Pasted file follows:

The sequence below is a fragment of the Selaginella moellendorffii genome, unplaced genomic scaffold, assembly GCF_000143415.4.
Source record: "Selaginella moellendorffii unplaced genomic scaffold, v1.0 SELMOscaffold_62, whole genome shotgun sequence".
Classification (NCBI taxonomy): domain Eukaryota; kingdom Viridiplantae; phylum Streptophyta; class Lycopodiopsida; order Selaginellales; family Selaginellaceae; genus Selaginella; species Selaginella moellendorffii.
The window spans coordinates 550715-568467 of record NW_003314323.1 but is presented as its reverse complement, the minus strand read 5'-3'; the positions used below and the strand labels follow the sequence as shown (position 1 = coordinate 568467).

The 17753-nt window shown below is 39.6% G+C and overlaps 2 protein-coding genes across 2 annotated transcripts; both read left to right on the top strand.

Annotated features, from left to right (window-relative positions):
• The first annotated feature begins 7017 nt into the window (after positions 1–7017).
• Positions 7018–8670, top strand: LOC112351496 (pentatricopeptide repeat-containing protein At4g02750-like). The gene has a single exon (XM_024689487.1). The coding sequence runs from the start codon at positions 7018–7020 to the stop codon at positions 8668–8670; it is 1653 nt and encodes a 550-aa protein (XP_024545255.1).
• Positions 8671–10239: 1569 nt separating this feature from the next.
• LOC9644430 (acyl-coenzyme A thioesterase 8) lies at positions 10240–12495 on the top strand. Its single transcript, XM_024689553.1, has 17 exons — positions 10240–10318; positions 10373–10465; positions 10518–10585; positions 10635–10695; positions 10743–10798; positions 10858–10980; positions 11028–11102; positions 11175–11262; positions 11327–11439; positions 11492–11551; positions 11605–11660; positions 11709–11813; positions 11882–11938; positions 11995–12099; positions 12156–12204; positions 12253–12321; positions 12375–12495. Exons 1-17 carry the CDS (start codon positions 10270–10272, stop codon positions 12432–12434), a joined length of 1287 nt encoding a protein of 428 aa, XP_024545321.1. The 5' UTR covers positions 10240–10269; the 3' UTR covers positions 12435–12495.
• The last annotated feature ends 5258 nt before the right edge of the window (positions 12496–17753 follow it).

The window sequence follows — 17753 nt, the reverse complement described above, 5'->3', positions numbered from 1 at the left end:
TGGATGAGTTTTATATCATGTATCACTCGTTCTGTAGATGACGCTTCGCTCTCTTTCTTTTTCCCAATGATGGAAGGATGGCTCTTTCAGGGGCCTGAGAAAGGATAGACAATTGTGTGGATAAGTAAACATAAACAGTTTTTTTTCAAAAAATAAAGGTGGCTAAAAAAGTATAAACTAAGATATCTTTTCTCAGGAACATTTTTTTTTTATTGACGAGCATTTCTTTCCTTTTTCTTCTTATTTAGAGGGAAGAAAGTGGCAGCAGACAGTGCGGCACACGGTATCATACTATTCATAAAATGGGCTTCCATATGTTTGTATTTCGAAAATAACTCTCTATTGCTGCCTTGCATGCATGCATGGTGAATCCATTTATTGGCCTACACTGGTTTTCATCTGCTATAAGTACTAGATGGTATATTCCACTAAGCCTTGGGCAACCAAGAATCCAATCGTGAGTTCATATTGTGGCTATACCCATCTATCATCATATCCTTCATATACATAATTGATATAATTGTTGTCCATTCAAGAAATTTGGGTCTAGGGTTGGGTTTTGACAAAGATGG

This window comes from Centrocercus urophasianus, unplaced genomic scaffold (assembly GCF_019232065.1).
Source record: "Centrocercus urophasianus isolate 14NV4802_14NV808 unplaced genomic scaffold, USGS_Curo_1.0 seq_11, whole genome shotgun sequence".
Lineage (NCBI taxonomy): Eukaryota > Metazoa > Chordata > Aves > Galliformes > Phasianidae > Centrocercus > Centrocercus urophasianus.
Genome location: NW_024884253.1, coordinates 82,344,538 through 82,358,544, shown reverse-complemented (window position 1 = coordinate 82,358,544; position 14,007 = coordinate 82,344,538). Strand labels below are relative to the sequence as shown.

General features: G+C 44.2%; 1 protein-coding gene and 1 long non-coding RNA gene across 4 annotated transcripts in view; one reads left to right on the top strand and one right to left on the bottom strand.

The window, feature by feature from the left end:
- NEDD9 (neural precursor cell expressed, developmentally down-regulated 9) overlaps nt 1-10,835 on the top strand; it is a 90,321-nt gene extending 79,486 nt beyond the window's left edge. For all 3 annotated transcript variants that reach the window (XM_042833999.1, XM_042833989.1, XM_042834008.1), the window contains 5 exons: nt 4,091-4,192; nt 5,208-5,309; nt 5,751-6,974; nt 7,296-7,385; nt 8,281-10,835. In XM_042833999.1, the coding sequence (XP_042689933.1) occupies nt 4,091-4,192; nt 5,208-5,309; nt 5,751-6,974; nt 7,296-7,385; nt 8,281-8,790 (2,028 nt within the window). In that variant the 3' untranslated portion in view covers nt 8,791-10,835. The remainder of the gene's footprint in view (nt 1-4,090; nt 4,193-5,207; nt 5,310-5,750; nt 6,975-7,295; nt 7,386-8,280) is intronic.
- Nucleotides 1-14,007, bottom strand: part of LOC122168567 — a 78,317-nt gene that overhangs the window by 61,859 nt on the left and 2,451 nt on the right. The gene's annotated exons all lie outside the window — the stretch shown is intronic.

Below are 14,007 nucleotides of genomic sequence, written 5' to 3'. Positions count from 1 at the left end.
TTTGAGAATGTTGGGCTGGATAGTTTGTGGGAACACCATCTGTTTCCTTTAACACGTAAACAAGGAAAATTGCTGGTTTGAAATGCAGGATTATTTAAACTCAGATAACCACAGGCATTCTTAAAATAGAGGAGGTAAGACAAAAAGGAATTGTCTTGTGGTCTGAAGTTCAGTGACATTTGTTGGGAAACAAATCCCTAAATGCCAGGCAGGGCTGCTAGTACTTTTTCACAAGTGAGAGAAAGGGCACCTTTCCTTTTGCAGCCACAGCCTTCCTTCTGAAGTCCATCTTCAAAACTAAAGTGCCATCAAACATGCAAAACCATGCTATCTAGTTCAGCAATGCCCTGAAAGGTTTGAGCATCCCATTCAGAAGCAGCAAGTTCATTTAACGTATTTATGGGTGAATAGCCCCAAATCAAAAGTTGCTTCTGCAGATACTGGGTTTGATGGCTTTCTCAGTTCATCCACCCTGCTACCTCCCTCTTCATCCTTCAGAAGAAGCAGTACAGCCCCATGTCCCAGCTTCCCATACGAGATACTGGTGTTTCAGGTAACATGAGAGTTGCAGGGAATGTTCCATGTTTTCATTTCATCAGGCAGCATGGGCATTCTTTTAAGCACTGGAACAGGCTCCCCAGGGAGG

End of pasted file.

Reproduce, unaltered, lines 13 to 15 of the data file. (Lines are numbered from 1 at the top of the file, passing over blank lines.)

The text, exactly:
TGGATGAGTTTTATATCATGTATCACTCGTTCTGTAGATGACGCTTCGCTCTCTTTCTTTTTCCCAATGATGGAAGGATGGCTCTTTCAGGGGCCTGAGAAAGGATAGACAATTGTGTGGATAAGTAAACATAAACAGTTTTTTTTCAAAAAATAAAGGTGGCTAAAAAAGTATAAACTAAGATATCTTTTCTCAGGAACATTTTTTTTTTATTGACGAGCATTTCTTTCCTTTTTCTTCTTATTTAGAGGGAAGAAAGTGGCAGCAGACAGTGCGGCACACGGTATCATACTATTCATAAAATGGGCTTCCATATGTTTGTATTTCGAAAATAACTCTCTATTGCTGCCTTGCATGCATGCATGGTGAATCCATTTATTGGCCTACACTGGTTTTCATCTGCTATAAGTACTAGATGGTATATTCCACTAAGCCTTGGGCAACCAAGAATCCAATCGTGAGTTCATATTGTGGCTATACCCATCTATCATCATATCCTTCATATACATAATTGATATAATTGTTGTCCATTCAAGAAATTTGGGTCTAGGGTTGGGTTTTGACAAAGATGG

This window comes from Centrocercus urophasianus, unplaced genomic scaffold (assembly GCF_019232065.1).
Source record: "Centrocercus urophasianus isolate 14NV4802_14NV808 unplaced genomic scaffold, USGS_Curo_1.0 seq_11, whole genome shotgun sequence".